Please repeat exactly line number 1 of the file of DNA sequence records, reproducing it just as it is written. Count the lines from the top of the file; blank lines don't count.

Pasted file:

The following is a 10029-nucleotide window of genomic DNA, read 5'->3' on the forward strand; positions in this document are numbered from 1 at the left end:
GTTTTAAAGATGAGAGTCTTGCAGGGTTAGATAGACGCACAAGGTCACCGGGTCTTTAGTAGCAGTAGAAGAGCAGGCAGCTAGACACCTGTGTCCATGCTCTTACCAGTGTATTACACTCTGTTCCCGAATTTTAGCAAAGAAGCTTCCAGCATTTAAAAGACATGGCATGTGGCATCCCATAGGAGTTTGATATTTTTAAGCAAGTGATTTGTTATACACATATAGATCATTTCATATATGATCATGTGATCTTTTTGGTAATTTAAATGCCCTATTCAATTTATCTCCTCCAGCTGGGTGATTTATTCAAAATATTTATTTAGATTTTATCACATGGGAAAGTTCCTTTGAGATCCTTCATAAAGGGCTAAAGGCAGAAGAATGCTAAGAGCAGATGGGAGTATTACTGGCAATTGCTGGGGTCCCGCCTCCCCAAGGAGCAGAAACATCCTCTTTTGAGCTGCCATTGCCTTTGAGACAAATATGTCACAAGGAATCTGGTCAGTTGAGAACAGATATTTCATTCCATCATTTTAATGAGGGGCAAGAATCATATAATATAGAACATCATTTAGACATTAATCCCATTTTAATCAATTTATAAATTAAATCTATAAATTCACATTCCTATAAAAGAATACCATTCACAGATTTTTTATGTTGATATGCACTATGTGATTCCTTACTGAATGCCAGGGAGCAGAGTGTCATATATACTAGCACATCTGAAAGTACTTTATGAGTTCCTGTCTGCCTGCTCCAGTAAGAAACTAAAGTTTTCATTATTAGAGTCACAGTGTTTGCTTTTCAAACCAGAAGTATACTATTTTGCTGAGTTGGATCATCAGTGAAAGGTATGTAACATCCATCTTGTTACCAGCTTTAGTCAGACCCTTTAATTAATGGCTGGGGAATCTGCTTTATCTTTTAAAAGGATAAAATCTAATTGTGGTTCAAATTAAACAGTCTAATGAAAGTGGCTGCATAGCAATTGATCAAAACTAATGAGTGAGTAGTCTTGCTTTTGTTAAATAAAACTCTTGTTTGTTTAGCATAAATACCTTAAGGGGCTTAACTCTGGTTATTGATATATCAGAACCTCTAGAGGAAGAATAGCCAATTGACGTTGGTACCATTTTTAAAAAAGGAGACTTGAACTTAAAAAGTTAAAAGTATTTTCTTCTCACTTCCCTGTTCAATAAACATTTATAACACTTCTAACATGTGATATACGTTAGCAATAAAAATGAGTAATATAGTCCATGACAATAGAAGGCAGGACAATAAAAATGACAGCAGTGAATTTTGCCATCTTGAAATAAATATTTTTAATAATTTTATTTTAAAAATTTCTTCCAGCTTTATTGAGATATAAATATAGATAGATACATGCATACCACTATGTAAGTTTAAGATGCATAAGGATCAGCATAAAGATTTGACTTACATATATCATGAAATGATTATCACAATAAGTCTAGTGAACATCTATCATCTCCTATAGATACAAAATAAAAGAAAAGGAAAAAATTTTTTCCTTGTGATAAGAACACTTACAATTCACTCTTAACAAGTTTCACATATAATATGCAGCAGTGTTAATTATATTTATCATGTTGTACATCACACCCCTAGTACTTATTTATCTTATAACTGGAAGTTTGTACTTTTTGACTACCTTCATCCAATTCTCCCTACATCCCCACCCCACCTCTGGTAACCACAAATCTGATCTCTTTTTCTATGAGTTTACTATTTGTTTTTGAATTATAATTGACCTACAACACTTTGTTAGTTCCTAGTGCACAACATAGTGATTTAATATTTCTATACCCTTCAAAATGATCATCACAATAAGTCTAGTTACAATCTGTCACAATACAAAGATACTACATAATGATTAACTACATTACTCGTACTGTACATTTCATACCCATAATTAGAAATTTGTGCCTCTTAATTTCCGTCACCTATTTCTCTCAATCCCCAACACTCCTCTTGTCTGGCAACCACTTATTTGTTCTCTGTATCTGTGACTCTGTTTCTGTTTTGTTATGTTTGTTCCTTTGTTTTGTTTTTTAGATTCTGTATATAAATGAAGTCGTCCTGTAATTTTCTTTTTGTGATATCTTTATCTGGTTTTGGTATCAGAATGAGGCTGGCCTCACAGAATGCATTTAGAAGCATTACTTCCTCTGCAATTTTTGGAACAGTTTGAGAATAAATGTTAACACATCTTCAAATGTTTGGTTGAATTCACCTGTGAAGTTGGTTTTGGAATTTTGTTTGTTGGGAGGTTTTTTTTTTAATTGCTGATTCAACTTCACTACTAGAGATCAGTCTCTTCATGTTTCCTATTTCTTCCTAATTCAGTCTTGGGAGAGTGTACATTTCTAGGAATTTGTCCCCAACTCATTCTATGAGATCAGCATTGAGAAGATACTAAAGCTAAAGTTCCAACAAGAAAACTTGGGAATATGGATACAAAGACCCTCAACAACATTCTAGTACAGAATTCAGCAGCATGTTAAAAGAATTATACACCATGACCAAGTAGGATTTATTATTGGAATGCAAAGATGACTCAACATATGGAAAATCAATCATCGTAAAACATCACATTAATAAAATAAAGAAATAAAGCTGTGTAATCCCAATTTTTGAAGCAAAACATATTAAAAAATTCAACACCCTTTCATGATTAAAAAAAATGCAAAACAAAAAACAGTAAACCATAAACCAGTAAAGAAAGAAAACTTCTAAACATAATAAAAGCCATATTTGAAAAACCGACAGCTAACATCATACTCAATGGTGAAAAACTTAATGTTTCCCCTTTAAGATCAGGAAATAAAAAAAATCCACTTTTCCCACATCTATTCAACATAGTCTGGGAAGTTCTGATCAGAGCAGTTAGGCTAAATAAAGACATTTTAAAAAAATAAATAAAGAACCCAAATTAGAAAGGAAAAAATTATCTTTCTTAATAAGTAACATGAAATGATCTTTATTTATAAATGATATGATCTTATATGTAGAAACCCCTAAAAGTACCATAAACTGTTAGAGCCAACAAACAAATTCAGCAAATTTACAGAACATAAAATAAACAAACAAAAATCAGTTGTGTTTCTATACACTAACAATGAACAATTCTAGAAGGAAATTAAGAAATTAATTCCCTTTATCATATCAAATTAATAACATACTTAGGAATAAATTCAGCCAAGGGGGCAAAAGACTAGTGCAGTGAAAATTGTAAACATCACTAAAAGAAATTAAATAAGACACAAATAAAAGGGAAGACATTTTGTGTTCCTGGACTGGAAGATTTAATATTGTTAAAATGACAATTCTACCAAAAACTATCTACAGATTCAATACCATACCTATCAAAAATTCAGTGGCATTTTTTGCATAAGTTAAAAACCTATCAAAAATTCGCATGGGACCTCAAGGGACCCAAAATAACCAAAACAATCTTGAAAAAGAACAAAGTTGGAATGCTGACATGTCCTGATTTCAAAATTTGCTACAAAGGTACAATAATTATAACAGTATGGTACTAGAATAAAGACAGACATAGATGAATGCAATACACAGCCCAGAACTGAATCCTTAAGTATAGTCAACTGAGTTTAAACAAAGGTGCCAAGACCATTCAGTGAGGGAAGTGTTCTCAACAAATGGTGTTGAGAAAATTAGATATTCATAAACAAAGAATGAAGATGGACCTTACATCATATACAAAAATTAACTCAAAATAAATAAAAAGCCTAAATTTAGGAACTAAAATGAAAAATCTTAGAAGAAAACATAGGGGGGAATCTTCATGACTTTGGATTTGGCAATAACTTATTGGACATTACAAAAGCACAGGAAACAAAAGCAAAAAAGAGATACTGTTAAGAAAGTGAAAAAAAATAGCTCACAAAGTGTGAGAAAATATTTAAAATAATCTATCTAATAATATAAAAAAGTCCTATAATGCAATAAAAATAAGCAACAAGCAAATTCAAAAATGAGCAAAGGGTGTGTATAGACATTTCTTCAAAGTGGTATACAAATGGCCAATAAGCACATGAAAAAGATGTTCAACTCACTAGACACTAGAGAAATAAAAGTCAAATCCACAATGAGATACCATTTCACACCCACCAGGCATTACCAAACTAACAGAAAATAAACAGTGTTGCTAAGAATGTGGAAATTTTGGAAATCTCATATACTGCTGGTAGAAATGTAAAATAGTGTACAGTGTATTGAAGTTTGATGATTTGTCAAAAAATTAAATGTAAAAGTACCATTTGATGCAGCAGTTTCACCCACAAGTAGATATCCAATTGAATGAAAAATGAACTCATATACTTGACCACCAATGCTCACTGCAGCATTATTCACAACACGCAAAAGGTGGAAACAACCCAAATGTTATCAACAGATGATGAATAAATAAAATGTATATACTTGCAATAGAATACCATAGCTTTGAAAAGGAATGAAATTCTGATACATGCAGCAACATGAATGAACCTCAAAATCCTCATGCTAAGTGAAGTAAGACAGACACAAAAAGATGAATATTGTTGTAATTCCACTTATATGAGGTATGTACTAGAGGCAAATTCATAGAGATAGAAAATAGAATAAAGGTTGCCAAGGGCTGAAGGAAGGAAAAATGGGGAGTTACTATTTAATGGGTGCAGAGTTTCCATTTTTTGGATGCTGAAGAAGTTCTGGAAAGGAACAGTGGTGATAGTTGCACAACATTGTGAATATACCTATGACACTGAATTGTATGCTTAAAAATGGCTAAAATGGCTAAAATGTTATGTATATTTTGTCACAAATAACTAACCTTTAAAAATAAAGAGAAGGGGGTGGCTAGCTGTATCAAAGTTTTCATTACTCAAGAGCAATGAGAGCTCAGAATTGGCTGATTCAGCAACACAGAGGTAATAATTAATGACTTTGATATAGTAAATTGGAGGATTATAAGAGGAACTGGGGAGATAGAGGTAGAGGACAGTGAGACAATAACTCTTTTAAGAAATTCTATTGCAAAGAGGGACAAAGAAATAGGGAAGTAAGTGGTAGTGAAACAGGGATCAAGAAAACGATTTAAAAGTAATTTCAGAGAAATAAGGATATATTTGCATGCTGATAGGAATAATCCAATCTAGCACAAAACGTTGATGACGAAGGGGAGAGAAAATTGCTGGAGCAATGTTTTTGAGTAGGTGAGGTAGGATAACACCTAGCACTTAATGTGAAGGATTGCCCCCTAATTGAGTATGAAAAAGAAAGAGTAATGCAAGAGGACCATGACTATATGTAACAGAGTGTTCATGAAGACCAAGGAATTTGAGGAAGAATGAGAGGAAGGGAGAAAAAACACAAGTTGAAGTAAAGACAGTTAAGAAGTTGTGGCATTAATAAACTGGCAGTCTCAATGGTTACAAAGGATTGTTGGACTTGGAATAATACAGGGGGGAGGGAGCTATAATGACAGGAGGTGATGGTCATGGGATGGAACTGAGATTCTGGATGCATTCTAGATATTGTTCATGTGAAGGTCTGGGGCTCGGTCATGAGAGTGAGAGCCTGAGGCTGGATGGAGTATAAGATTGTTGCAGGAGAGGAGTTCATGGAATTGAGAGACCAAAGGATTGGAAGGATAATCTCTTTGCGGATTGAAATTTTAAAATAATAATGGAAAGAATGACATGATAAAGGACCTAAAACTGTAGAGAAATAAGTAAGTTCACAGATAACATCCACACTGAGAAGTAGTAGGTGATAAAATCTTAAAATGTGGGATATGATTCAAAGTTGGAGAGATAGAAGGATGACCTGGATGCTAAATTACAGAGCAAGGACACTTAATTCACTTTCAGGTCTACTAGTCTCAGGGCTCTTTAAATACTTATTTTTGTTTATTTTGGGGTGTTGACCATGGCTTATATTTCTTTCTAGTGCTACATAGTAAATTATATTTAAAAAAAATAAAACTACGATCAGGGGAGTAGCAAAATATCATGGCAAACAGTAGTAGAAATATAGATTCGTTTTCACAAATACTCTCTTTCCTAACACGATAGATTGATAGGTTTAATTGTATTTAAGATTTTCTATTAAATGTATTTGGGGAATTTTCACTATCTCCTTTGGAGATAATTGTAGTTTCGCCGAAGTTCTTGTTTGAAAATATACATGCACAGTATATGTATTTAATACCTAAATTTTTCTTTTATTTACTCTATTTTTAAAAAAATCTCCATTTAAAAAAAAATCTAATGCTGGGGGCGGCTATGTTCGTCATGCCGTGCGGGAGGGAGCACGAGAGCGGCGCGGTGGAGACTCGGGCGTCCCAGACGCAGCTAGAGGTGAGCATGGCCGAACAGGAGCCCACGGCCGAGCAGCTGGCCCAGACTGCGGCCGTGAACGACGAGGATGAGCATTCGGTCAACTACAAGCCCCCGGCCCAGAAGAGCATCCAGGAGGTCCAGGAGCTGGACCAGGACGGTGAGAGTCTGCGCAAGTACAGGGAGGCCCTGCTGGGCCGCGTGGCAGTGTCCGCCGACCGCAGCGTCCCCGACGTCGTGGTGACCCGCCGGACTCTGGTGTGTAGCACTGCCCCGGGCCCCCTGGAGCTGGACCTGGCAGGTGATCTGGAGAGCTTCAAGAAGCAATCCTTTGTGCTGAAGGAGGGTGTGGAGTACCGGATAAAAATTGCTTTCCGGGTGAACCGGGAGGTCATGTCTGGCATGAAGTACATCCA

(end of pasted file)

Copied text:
The following is a 10029-nucleotide window of genomic DNA, read 5'->3' on the forward strand; positions in this document are numbered from 1 at the left end: